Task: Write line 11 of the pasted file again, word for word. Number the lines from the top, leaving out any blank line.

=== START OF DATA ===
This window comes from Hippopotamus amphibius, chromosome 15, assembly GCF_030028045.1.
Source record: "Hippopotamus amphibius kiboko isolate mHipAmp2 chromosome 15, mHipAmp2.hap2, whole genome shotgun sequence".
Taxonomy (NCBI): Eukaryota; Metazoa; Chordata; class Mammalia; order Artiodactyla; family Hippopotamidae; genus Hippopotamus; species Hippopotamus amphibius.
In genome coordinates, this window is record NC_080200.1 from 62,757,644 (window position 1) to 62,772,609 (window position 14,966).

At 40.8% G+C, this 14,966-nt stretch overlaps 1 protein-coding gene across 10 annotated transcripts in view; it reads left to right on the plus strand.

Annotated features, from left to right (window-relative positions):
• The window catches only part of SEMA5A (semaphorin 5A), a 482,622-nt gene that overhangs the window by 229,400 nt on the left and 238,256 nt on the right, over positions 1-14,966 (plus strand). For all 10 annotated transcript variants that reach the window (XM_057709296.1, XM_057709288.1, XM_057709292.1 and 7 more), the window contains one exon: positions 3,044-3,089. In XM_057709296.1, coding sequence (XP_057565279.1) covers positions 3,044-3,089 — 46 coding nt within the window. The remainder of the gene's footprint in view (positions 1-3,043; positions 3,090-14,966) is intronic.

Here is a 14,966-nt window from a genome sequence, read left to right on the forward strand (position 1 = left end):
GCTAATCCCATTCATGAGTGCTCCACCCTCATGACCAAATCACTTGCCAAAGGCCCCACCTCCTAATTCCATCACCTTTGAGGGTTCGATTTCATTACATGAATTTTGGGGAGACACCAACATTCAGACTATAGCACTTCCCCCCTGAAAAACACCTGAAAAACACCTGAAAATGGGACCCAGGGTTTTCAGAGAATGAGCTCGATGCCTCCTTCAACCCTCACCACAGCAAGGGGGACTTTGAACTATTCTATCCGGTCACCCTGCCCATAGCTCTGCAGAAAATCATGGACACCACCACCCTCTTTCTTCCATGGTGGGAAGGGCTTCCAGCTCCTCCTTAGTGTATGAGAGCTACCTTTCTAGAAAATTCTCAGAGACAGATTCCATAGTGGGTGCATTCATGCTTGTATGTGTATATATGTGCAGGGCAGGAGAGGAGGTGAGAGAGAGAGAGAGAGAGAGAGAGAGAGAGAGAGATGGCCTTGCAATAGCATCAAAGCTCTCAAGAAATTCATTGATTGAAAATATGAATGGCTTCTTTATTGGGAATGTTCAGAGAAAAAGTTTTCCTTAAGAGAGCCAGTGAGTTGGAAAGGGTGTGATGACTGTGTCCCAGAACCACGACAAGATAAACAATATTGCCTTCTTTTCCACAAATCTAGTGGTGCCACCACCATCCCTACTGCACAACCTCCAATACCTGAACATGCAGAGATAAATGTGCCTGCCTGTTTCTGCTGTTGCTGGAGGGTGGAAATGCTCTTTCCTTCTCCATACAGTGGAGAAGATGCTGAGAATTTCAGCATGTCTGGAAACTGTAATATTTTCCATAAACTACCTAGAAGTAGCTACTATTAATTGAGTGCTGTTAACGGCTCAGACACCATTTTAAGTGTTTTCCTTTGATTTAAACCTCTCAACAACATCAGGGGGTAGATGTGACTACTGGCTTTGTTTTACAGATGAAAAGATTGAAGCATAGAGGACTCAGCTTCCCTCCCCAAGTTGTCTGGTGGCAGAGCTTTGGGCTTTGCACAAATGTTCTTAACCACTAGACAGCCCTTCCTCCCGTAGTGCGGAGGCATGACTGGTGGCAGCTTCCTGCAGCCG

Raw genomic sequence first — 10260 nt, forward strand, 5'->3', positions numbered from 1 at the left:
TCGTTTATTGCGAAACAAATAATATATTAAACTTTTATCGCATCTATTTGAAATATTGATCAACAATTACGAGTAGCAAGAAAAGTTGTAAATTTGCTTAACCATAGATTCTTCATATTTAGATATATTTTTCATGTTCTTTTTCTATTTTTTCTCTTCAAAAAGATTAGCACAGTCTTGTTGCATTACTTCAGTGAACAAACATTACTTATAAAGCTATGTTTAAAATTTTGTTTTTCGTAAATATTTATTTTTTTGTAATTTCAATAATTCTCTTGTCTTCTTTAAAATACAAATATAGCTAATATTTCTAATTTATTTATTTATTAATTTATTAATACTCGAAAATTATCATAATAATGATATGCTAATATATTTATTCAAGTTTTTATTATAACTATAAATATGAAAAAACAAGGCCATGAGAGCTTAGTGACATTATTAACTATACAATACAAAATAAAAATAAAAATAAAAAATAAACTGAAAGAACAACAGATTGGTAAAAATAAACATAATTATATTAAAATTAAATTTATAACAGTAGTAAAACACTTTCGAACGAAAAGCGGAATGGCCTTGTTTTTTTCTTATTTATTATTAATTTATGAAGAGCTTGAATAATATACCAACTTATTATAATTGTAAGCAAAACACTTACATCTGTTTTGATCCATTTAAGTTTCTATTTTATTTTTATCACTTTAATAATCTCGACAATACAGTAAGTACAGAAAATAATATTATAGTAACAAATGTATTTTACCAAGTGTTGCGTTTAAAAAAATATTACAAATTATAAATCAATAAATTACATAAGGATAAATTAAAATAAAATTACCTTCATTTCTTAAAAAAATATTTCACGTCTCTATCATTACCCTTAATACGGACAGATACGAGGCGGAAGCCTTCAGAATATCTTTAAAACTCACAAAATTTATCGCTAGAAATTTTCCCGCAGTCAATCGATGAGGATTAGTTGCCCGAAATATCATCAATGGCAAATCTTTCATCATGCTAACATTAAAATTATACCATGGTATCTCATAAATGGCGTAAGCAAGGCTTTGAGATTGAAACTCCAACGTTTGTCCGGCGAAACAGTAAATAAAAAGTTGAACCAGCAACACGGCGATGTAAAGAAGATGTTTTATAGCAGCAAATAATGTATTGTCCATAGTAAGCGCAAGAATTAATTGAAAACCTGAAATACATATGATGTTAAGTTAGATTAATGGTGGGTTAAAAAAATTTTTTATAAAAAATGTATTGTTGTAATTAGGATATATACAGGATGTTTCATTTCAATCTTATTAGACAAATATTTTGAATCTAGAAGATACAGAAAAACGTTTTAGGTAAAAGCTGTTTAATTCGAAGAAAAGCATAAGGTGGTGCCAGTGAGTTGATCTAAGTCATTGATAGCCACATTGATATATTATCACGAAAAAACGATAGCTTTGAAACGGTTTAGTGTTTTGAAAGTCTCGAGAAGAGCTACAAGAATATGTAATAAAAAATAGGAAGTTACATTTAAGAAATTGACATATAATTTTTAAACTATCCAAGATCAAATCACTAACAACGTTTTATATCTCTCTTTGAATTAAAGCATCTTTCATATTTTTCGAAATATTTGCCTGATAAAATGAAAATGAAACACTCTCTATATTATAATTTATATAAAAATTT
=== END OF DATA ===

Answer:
TCGTTTATTGCGAAACAAATAATATATTAAACTTTTATCGCATCTATTTGAAATATTGATCAACAATTACGAGTAGCAAGAAAAGTTGTAAATTTGCTTAACCATAGATTCTTCATATTTAGATATATTTTTCATGTTCTTTTTCTATTTTTTCTCTTCAAAAAGATTAGCACAGTCTTGTTGCATTACTTCAGTGAACAAACATTACTTATAAAGCTATGTTTAAAATTTTGTTTTTCGTAAATATTTATTTTTTTGTAATTTCAATAATTCTCTTGTCTTCTTTAAAATACAAATATAGCTAATATTTCTAATTTATTTATTTATTAATTTATTAATACTCGAAAATTATCATAATAATGATATGCTAATATATTTATTCAAGTTTTTATTATAACTATAAATATGAAAAAACAAGGCCATGAGAGCTTAGTGACATTATTAACTATACAATACAAAATAAAAATAAAAATAAAAAATAAACTGAAAGAACAACAGATTGGTAAAAATAAACATAATTATATTAAAATTAAATTTATAACAGTAGTAAAACACTTTCGAACGAAAAGCGGAATGGCCTTGTTTTTTTCTTATTTATTATTAATTTATGAAGAGCTTGAATAATATACCAACTTATTATAATTGTAAGCAAAACACTTACATCTGTTTTGATCCATTTAAGTTTCTATTTTATTTTTATCACTTTAATAATCTCGACAATACAGTAAGTACAGAAAATAATATTATAGTAACAAATGTATTTTACCAAGTGTTGCGTTTAAAAAAATATTACAAATTATAAATCAATAAATTACATAAGGATAAATTAAAATAAAATTACCTTCATTTCTTAAAAAAATATTTCACGTCTCTATCATTACCCTTAATACGGACAGATACGAGGCGGAAGCCTTCAGAATATCTTTAAAACTCACAAAATTTATCGCTAGAAATTTTCCCGCAGTCAATCGATGAGGATTAGTTGCCCGAAATATCATCAATGGCAAATCTTTCATCATGCTAACATTAAAATTATACCATGGTATCTCATAAATGGCGTAAGCAAGGCTTTGAGATTGAAACTCCAACGTTTGTCCGGCGAAACAGTAAATAAAAAGTTGAACCAGCAACACGGCGATGTAAAGAAGATGTTTTATAGCAGCAAATAATGTATTGTCCATAGTAAGCGCAAGAATTAATTGAAAACCTGAAATACATATGATGTTAAGTTAGATTAATGGTGGGTTAAAAAAATTTTTTATAAAAAATGTATTGTTGTAATTAGGATATATACAGGATGTTTCATTTCAATCTTATTAGACAAATATTTTGAATCTAGAAGATACAGAAAAACGTTTTAGGTAAAAGCTGTTTAATTCGAAGAAAAGCATAAGGTGGTGCCAGTGAGTTGATCTAAGTCATTGATAGCCACATTGATATATTATCACGAAAAAACGATAGCTTTGAAACGGTTTAGTGTTTTGAAAGTCTCGAGAAGAGCTACAAGAATATGTAATAAAAAATAGGAAGTTACATTTAAGAAATTGACATATAATTTTTAAACTATCCAAGATCAAATCACTAACAACGTTTTATATCTCTCTTTGAATTAAAGCATCTTTCATATTTTTCGAAATATTTGCCTGATAAAATGAAAATGAAACACTCTCTATATTATAATTTATATAAAAATTT